The cooperation was launched during a meeting with the Taliban leader, Mullah Abdul Ghani Baradar, in Doha, Qatar, on Aug. 15. McKenzie said he told Baradar that the U.S. would begin an evacuation mission and defend evacuees if necessary. "While [the Taliban] stated their intent to enter and occupy Kabul," he said, "they also offered to work with us on a de-confliction mechanism to prevent miscalculation while our forces operated in close quarters."

McKenzie said he was blunt with the Taliban about what would happen if things didn't go smoothly, saying, "'If you challenge us, we're going to hurt you.'"

Beginning Aug. 21 and continuing until the final hours of the U.S. military presence, the State Department sent a text message instructing U.S. citizens who needed help to meet at one of two locations in Kabul: the Interior Ministry building on the southeast side of the airport or a Taliban command-and-control location on the far west side of the airport. The text included a pass the Americans were meant to show the Taliban to get through Taliban checkpoints and the gate at the airport.

The Taliban would check the passes against a manifest of names — provided by the State Department — of evacuees eligible to be waved through, the officials said.

"The Taliban were essentially processing American citizens," an official said. Defense officials said the Taliban were not allowed to keep copies of the passes or the list of names and that most people on the manifest were out of the country already.

Once they verified the documents, the Taliban would organize the evacuees into smaller groups and escort them to the airport in intervals, at times blocking off and securing the roads leading to the gates to provide safe passage through crowds that often gathered, the officials said.

The Taliban began escorting Americans, third-country nationals and some Afghan citizens on Aug. 21 after large crowds began massing around the airport gates, the officials said. Both meeting locations were close to gates staffed by U.S. troops, allowing the military to observe the Taliban actions from inside the walls, the officials said.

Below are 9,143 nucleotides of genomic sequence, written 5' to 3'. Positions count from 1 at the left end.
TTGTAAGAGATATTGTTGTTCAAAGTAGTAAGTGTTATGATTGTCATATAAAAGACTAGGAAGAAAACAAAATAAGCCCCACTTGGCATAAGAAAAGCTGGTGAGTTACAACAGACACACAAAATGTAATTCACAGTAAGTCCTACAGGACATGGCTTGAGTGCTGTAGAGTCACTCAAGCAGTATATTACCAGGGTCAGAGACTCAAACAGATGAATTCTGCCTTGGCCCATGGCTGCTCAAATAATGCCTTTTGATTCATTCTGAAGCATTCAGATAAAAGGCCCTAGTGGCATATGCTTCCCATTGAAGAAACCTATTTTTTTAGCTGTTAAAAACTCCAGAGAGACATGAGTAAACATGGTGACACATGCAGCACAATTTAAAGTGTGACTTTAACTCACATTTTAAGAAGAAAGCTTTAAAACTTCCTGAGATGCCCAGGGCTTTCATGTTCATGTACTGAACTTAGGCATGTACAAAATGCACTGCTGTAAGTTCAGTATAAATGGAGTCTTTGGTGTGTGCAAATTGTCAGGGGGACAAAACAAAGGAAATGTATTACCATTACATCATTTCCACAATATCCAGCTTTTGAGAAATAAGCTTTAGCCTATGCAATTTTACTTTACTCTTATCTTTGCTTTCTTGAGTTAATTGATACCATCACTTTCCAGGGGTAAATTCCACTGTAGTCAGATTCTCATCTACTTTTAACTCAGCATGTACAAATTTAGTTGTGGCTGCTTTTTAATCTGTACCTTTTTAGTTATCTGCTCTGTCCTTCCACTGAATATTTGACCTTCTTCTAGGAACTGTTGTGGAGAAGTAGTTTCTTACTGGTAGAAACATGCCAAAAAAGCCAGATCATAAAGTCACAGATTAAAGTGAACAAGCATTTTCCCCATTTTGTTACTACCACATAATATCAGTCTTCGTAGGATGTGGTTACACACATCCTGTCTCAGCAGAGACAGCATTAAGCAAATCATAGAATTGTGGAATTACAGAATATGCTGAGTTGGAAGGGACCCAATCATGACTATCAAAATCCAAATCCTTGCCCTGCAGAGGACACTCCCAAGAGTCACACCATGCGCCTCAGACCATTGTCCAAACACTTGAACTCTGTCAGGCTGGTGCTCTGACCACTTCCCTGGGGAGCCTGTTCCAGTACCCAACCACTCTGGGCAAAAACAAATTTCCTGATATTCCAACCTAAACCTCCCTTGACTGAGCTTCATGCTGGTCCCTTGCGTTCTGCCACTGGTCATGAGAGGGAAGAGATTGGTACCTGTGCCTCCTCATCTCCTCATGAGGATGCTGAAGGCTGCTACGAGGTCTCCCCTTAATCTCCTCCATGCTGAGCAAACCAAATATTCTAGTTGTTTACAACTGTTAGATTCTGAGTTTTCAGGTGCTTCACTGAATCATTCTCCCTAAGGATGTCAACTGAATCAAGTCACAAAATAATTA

Thousands of Afghan civilians trying to enter the airport blocked access to the gates, often making it too dangerous for Americans to pass through. After coordinating with the U.S., the Taliban pushed back the crowds and cleared the way for small groups of Americans to enter the gates.

The U.S. also encouraged the Taliban to push the checkpoints farther away from the airport, which helped disperse the large crowds at each gate. The Taliban continued securing the roads around the gates until the U.S. military had withdrawn.

A U.S. official described the Taliban as being "very cooperative." Just weeks earlier, the U.S. had been conducting airstrikes on Taliban positions.

The family that was on the bus with the alleged explosives, however, still hasn't been able to leave.

Rep. John Garamendi, D-Calif., said he believes the U.S. will work with the Taliban in the future.

"There's been coordination and communication with the Taliban for several years," he said. Garamendi said the U.S. needs to maintain diplomatic and military relations with the Taliban because Americans and Afghans still need help leaving the country and because of the persistent threat from terrorist groups like ISIS-K and Al Qaeda.

Garamendi said his office has helped several hundred U.S. and Afghan citizens safely out of Afghanistan over the past few weeks. He said he is hopeful the Taliban will continue to help people get out. "I suspect they intend to be a different government," he said.

Despite the coordination during the evacuation, however, none of the three senior U.S. defense officials believe the Taliban will become a partner, and all expressed skepticism that the Taliban had changed their brutal ways.

"This is not a new Taliban," one of the officials said. "They have a long way to go to build confidence with the U.S."

McKenzie said Monday: "I can't foresee the way future coordination between us would go. I would simply say that they wanted us out, we wanted to get out with our people and with our friends and partners. And so for a short period of time, our issues, our view of the world, was congruent, it was the same."

This is a developing story. Please check back for updates.